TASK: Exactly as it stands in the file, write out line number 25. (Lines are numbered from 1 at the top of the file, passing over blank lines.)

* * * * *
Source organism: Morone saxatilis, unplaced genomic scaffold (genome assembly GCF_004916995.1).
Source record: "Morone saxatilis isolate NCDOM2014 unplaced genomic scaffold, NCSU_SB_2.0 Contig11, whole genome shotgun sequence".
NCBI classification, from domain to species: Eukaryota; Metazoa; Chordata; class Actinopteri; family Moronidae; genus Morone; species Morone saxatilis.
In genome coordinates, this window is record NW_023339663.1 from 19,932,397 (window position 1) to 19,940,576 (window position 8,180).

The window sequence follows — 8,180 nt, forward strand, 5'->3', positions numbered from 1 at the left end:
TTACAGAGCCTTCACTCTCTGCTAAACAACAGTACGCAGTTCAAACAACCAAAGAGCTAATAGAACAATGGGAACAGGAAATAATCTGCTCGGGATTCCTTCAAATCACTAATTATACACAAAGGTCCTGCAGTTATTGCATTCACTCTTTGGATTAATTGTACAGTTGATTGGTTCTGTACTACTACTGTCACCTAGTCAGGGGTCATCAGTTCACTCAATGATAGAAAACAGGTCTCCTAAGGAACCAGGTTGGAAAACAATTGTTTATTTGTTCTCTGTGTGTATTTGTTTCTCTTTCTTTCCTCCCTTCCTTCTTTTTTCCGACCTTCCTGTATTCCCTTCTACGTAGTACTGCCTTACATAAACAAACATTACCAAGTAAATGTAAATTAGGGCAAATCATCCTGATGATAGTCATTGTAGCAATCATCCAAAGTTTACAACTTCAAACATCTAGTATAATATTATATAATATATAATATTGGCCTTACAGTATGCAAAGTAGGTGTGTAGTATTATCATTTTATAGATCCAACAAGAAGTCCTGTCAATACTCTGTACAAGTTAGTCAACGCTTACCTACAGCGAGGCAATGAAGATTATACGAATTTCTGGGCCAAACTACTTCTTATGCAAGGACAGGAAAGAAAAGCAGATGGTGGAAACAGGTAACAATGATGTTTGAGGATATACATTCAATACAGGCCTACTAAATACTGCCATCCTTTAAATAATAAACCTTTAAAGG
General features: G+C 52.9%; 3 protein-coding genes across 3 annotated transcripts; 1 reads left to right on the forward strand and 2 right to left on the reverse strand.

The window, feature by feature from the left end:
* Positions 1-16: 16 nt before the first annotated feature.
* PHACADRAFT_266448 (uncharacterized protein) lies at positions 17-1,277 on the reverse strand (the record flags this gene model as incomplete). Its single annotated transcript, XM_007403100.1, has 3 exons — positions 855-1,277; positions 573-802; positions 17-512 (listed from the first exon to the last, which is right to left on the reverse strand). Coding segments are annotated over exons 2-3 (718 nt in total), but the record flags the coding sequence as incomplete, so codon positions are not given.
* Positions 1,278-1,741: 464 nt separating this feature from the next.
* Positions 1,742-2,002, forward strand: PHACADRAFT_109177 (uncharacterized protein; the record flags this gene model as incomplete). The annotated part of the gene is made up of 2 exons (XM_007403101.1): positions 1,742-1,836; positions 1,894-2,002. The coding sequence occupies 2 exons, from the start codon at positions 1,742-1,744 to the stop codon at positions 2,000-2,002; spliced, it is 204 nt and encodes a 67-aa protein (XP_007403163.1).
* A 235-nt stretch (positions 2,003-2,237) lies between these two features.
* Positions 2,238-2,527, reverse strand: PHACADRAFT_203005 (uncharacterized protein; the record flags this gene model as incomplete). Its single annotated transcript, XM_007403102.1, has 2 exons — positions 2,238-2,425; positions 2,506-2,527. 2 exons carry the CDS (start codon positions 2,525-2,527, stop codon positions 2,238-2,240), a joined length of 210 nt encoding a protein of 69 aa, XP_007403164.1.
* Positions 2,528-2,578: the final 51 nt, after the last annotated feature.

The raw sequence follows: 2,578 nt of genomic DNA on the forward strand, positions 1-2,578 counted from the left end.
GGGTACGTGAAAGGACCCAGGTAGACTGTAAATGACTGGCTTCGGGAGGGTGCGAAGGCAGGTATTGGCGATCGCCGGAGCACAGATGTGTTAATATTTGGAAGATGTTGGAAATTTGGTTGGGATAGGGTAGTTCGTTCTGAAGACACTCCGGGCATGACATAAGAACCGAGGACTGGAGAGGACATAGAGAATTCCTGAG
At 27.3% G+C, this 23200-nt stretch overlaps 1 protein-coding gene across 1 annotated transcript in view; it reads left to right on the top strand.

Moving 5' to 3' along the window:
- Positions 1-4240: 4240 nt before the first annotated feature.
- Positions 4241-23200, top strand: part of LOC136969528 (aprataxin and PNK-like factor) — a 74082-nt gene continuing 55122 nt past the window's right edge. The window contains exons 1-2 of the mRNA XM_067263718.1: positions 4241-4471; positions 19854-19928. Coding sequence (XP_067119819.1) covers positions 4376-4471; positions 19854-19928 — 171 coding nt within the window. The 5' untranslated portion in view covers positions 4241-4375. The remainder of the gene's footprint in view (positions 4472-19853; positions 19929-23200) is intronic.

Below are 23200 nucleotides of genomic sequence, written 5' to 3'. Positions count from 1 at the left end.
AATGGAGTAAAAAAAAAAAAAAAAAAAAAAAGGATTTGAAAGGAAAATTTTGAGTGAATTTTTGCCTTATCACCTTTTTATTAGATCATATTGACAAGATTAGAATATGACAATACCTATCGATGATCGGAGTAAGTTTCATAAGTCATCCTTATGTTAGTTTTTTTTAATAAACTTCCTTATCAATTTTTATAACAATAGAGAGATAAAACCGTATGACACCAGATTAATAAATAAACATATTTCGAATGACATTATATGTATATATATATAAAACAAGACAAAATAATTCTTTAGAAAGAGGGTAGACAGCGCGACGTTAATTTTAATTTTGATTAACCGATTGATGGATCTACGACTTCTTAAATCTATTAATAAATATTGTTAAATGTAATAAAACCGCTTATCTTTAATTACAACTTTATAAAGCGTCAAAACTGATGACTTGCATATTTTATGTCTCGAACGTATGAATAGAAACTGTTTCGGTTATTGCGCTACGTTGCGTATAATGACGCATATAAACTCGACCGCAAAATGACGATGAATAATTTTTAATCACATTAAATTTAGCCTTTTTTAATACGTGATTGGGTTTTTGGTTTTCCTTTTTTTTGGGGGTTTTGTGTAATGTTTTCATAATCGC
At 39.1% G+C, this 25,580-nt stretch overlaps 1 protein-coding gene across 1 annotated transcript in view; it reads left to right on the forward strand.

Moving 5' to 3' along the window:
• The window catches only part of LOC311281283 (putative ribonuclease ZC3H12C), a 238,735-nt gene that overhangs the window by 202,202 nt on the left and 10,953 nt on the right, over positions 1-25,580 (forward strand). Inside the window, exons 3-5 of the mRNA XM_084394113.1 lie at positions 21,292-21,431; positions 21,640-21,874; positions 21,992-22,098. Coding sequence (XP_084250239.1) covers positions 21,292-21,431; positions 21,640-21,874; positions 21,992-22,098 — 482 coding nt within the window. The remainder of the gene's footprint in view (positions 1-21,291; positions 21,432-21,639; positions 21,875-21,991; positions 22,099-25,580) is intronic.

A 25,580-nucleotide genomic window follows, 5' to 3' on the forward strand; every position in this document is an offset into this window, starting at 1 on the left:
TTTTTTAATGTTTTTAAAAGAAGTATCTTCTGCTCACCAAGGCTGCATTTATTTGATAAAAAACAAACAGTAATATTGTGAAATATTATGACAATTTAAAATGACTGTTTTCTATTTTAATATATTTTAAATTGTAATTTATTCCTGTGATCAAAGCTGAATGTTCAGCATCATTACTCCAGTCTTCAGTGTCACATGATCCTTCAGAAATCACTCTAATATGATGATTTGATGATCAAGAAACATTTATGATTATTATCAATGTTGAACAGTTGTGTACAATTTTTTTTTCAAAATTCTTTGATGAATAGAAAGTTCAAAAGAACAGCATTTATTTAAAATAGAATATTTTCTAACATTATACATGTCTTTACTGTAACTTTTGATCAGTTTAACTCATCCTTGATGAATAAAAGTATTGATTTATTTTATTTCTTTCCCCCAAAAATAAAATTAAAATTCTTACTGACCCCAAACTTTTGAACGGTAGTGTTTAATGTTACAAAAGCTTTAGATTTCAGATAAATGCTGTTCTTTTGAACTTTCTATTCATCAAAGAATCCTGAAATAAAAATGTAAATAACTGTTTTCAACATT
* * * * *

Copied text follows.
Moving 5' to 3' along the window: